By Andrew Carlson, Foodable Industry Expert
Over the last couple months, I've had the opportunity to open a few restaurants and build a training program from scratch. I’ve also had the opportunity to work with some of the hardest-working individuals in the business.
Some of these people have never had any restaurant experience, while others had an abundance of experience. But when it came to training, they all had something in common — this concept was brand new to all of them, and there was a ton of information getting thrown at them in a short period of time.
The thing we must remember is that people all learn differently. Some are more visual, some are more hands-on, and some even learn best from sitting in a lecture hall. At the end of the day, if they don't know what — as a restaurant— you always do, then your training program has failed.
Let me expand on this concept for a minute.
When you are a child, you attempt to do something. If it's dangerous or something you shouldn't be doing, your parents will say "don't do that."
As adults, when we think of better ways of doing something or aren't trained properly on something in the restaurant, people will just make up ways on how to do it. It's human nature to figure something out if we aren't shown how to do it.
If you ask someone to carry three plates without using a tray, that person will figure out a way to carry three plates. It could be by resting one against his or her shirt, while holding other two in hand, but that's not sanitary. The manager then tells the employee not to carry plates that way and then demonstrates the proper method.
Unfortunately, the human brain gets stuck when it's overwhelmed. Without thinking, the employee will revert back to the old way the next time around, due to being locked into the autopilot way of doing things.
Why? Carrying three plates wasn't part of the training. It's one of those things that are taught on the fly, especially if it's someone with past experience.
This is why it's crucial to have a thorough training program that goes over every little detail of the business and service. The human mind will lock in the first way it learns something and it becomes a habit. If you want to change the way employees do something, you must start by changing their habits.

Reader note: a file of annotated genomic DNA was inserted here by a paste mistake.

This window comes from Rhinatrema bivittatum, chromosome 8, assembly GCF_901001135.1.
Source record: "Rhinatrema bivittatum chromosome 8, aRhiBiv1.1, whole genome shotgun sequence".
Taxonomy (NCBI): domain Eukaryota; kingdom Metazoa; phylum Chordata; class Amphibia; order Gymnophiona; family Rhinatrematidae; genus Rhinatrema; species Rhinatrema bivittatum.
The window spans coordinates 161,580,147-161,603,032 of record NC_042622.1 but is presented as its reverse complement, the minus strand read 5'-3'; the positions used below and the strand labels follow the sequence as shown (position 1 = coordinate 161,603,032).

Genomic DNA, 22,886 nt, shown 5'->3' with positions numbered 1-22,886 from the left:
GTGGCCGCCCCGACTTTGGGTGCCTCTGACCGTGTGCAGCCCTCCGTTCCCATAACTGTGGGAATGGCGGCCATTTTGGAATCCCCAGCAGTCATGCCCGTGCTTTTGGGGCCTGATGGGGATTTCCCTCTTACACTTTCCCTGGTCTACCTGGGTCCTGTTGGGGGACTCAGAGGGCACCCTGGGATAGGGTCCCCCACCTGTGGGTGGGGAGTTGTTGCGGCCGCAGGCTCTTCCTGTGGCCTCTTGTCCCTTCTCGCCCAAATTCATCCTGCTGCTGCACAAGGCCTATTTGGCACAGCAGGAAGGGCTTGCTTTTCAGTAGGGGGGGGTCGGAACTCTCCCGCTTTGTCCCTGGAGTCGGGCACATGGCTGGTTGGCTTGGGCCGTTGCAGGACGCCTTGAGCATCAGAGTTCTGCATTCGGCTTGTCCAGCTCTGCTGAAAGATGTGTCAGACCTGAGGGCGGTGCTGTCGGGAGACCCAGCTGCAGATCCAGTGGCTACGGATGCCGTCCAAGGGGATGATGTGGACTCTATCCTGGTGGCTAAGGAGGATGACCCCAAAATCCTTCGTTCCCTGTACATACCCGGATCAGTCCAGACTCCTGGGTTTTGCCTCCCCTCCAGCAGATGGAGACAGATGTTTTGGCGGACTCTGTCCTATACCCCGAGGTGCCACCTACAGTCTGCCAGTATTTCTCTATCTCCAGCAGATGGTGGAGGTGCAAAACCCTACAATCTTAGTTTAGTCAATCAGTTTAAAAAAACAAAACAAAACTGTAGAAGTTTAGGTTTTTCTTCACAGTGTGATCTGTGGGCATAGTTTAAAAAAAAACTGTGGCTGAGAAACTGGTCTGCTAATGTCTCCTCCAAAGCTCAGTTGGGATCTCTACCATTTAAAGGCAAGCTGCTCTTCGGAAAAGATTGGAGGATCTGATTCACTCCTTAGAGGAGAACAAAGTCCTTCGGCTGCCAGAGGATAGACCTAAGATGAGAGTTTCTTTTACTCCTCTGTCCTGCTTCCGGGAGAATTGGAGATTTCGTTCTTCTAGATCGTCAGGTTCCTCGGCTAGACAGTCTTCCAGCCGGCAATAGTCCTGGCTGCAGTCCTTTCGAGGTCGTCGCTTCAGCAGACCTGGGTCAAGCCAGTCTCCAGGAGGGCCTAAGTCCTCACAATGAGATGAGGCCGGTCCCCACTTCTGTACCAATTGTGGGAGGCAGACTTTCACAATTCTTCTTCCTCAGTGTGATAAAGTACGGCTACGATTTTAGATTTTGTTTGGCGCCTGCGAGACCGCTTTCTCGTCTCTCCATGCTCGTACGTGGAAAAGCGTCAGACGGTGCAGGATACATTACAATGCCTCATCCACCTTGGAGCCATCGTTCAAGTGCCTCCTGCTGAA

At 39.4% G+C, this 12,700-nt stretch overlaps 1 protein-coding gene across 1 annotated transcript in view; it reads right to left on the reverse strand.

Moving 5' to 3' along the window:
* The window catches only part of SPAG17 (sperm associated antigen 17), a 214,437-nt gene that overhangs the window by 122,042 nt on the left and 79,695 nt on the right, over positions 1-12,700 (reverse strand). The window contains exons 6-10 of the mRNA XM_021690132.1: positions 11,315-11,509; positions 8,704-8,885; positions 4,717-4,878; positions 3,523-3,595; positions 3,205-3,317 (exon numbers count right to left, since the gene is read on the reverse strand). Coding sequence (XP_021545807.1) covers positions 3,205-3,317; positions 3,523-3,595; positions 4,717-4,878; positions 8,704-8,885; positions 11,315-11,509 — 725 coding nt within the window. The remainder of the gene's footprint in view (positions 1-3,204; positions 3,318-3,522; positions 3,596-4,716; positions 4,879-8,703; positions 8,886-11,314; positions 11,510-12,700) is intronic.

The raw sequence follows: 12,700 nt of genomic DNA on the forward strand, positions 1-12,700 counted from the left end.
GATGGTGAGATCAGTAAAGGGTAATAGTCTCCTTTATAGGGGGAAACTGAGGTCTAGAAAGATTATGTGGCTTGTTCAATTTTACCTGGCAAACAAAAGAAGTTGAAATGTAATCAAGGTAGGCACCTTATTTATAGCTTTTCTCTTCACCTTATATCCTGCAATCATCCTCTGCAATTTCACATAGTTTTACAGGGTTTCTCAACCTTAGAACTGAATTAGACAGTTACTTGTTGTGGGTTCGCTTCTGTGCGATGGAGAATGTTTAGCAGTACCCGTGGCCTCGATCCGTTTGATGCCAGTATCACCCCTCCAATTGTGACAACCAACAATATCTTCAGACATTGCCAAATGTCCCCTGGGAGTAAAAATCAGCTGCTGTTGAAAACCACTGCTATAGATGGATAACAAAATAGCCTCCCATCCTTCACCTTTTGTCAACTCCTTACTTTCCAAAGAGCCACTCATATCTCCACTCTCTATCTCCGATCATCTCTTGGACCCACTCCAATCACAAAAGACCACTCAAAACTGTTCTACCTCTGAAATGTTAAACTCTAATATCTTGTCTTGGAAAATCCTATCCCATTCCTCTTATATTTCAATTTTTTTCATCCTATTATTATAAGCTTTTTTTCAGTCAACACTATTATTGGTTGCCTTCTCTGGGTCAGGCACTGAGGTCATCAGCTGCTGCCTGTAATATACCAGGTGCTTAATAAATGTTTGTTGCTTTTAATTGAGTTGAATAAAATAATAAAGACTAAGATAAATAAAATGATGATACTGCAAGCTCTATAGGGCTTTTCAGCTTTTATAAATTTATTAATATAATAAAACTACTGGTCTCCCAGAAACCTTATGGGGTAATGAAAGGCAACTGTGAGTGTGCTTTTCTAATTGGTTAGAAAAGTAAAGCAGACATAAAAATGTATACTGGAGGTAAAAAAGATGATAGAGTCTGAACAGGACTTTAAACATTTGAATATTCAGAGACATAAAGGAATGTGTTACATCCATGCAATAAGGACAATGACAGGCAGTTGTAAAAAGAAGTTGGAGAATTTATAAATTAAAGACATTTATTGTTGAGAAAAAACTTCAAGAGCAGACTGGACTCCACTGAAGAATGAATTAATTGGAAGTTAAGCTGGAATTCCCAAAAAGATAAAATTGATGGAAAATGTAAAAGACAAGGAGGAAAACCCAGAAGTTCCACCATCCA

So, the next time you are wanting to change the way your restaurant does something, let your employees know that "this is the way we always do X, Y, or Z.”
You're building habits. It's vital to reinforce the behavior throughout the shift by coaching until it becomes a strong habit.
Habits don't change overnight and building new habits will take some time. Just make sure you have a strong team of leaders in your business to reinforce new company changes among the rest of the crew. It all boils down to accountability and repetition.
If your employees are not working up to your standards, it’s vital to look upwards to the leadership in your company. If multiple employees are continuously doing the same thing, but it was never implemented any other way, then that falls onto your shoulders as a leader of the company.
If an employee isn’t following certain policies or procedures, then we must ask them:
Were you trained on this? If yes, how were you trained to do this?
If they weren’t trained on it, the only person you can blame is yourself. You can’t get upset with them when they were only doing what they knew.
If they were trained and ignoring proper procedures, you need to get to the bottom of the situation.
By having that open conversation with the employee, you are allowing them to vocalize their concern with how operations are run within the restaurant. Sometimes policies or procedures change as employees find more efficient ways of doing things.
If it’s not more efficient and the policy or procedure is remaining the same, it’s important to explain to the employee why you’re leaving it the way it is. You must also let them know why they must continue doing it the way they were trained, otherwise it will result in a write-up.
At the end of the day, it’s important to have these open conversations with your employees. Not only does it give them more buy-in to the restaurant and their position, but it also builds brand loyalty because the owners and upper-management are willing to listen to their ideas.
The employee turnover rate in the restaurant industry is high as it is, but that doesn’t mean that your restaurant has to suffer. Set your standards high and follow through on your standards by saying “we always do X.” Follow through with accountability and daily coaching to ensure your teams are maintaining those standards, whether you’re in the shop or not.
You only get one chance to make an impression on your guests. Make sure that your staff are properly trained to handle every situation — no matter what.